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Old 9th Feb 2008, 22:35
  #26 (permalink)  

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TCAS should be mandatory for any AOC operated aircraft.
There are plenty of small private bizjets not on an AOC, how about including them, too?

You want to share the space? Share the cost. Or get the hell out of my way.
But without TCAS, they probably won't know you're there....
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Old 10th Feb 2008, 00:13
  #27 (permalink)  
 
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I wonder what will happen to some of these expensive toys??

http://www.glumbert.com/media/planecrash
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Old 10th Feb 2008, 01:09
  #28 (permalink)  
 
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"TCAS or not TCAS that is the question"Hamlet

Stefan Vilner, its chief executive, said: “First of all it’s very costly and secondly it’s not required.”

I can't believe his words! For him lives have a little cost. a recipe for disaster.

Welcome The VLJ in the world for the rich and famous but not at the expenses of the Public transportation network! Triple the taxes to pay extra controllers and give them a corridor for speeding along together only, and we will see them buying a TCAS.

happy skies!
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Old 10th Feb 2008, 07:04
  #29 (permalink)  
 
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Re. the CitationJet2 crash:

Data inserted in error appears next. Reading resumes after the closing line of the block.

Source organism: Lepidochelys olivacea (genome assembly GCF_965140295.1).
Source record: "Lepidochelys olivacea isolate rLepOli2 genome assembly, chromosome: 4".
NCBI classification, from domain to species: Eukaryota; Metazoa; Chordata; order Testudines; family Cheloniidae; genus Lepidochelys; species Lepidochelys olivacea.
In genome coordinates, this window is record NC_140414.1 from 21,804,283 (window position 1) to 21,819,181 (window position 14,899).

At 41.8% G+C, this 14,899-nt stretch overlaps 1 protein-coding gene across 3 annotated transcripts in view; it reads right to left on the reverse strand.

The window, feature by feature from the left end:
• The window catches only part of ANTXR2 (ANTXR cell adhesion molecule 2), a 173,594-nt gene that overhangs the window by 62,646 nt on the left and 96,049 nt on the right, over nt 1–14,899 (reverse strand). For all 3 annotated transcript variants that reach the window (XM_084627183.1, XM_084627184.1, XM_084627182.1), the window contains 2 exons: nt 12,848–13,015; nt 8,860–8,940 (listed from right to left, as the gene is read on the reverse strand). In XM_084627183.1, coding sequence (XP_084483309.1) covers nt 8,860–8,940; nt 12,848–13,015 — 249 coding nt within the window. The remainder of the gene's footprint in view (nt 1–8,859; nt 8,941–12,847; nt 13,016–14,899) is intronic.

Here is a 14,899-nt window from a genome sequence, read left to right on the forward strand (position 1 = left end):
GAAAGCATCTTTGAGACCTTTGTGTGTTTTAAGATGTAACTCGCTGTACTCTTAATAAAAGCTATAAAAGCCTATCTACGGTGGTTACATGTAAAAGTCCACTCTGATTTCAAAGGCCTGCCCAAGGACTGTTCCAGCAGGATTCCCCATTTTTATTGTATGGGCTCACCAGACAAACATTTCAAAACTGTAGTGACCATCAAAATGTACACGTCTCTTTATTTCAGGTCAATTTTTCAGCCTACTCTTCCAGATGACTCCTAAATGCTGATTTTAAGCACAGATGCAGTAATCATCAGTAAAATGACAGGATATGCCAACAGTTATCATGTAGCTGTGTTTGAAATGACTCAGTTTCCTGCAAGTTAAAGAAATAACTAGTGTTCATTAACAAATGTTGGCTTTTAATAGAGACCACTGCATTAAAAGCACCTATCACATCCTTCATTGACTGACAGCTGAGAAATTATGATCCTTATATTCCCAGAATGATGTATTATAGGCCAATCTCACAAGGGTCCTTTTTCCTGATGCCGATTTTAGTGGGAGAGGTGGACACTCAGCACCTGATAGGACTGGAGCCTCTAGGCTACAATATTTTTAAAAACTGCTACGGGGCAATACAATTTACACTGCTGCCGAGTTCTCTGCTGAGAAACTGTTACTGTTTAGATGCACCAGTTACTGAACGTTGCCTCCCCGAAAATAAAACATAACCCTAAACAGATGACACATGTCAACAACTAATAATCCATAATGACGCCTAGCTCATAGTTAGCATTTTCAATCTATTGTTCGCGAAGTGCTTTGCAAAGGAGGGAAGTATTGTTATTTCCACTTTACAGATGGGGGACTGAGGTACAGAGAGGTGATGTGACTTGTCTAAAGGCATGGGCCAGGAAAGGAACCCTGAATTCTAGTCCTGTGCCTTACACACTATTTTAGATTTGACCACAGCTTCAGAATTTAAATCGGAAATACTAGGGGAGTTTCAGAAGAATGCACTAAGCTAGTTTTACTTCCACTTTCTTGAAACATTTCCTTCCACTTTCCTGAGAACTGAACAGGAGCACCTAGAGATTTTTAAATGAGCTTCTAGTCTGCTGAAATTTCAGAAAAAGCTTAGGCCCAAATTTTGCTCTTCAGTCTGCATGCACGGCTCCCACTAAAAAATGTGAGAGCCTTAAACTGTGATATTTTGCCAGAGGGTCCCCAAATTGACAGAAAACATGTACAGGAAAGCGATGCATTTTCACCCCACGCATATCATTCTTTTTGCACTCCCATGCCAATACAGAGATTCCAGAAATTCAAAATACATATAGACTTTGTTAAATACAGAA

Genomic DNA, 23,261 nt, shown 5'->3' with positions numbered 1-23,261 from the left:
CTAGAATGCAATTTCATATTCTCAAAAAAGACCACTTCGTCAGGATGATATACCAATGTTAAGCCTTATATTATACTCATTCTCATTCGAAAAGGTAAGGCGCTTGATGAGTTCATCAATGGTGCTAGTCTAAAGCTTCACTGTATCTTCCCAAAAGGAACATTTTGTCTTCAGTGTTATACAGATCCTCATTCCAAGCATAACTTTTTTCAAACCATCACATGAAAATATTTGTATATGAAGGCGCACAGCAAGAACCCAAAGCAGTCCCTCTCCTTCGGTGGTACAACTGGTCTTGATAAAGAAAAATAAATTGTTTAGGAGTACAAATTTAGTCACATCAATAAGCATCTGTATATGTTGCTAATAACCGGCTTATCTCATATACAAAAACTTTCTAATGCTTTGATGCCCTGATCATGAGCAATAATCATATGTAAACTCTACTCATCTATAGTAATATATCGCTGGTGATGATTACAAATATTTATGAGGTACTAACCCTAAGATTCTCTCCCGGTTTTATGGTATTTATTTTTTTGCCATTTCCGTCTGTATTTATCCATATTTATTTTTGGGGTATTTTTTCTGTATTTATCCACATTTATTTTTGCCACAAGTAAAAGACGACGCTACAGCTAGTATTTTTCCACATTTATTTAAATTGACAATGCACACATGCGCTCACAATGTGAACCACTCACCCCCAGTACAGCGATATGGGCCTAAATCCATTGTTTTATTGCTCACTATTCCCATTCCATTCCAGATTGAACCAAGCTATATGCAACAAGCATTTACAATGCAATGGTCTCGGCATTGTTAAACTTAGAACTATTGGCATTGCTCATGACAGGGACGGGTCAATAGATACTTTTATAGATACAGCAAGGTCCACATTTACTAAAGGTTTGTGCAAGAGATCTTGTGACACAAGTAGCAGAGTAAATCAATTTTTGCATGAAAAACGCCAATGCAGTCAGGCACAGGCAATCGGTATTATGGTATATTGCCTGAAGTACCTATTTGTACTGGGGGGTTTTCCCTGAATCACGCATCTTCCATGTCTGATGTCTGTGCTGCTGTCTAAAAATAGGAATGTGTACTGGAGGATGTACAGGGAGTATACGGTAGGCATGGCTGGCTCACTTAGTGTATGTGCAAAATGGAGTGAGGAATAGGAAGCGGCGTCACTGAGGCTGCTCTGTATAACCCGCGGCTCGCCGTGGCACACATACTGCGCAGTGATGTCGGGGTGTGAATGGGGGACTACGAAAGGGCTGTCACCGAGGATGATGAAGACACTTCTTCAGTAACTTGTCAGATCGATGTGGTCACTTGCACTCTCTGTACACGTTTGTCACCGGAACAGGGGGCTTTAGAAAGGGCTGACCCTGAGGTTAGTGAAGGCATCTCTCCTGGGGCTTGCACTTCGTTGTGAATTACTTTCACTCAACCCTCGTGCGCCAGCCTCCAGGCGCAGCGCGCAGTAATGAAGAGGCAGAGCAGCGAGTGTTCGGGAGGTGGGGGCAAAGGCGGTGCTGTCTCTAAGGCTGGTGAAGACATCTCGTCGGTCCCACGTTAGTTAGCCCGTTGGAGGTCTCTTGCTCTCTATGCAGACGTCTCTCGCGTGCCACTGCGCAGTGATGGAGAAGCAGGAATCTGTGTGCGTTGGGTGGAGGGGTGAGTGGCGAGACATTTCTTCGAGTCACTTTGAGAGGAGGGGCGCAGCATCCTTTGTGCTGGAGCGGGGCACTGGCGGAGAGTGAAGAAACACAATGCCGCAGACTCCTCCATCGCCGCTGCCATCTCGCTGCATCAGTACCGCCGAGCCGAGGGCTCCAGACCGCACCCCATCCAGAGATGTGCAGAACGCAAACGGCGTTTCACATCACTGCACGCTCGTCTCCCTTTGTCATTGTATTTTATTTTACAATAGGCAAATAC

The CitationJet departed Burlington (BTV) around 14:45 on a routine flight to Atlantic City (AIY). The pilot first made a low pass down runway 29 and then return to land on runway 11. After touchdown the airplane failed to stop and overran the runway and into the Intercoastal Waterway. The occupants were rescued by a boat.

According to the Cessna 525A Landing Distance Chart, an airplane with a landing weight of 11,000 pounds required 2,930 feet of landing distance, in a no wind situation. With a 10 knot tailwind, which was the approx wind at the time of the accident, the airplane required 3,500 feet of landing distance. Runway 11 at Bader Field is a 2,948 foot-long, 100 foot-wide, asphalt runway. Bader Field is normally closed to jet traffic.

All the TCAS in the world isn't going to protect such people....

Of course, people-tubes will be able to see them on TCAS and follow any TA/RA as every VLJ will have at least Mode C. It's VLJ on VLJ that is the non-TCAS risk
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Old 10th Feb 2008, 08:18
  #30 (permalink)  
 
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One of our Citations does not have TCAS as it was not fitted at factory as it was not required, the newer citations we have all got TCAS at the factory, re the LEA mustangs l dont believe they have TCAS as such but a different system called TIS (Traffic Information Service), think its produced by Garmin.
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Old 10th Feb 2008, 08:46
  #31 (permalink)  
 
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Mr Stefan Vilner is obviously a man that knows the cost of everything and the value of nothing. What is even more amazing is that he is still employed by this company – what sort of CEO goes public in the press and implies that his potential customer base is full of people too stupid to ask the right questions about safety. Some sort of tabloid expose might be the best thing to help him understand the error of his ways.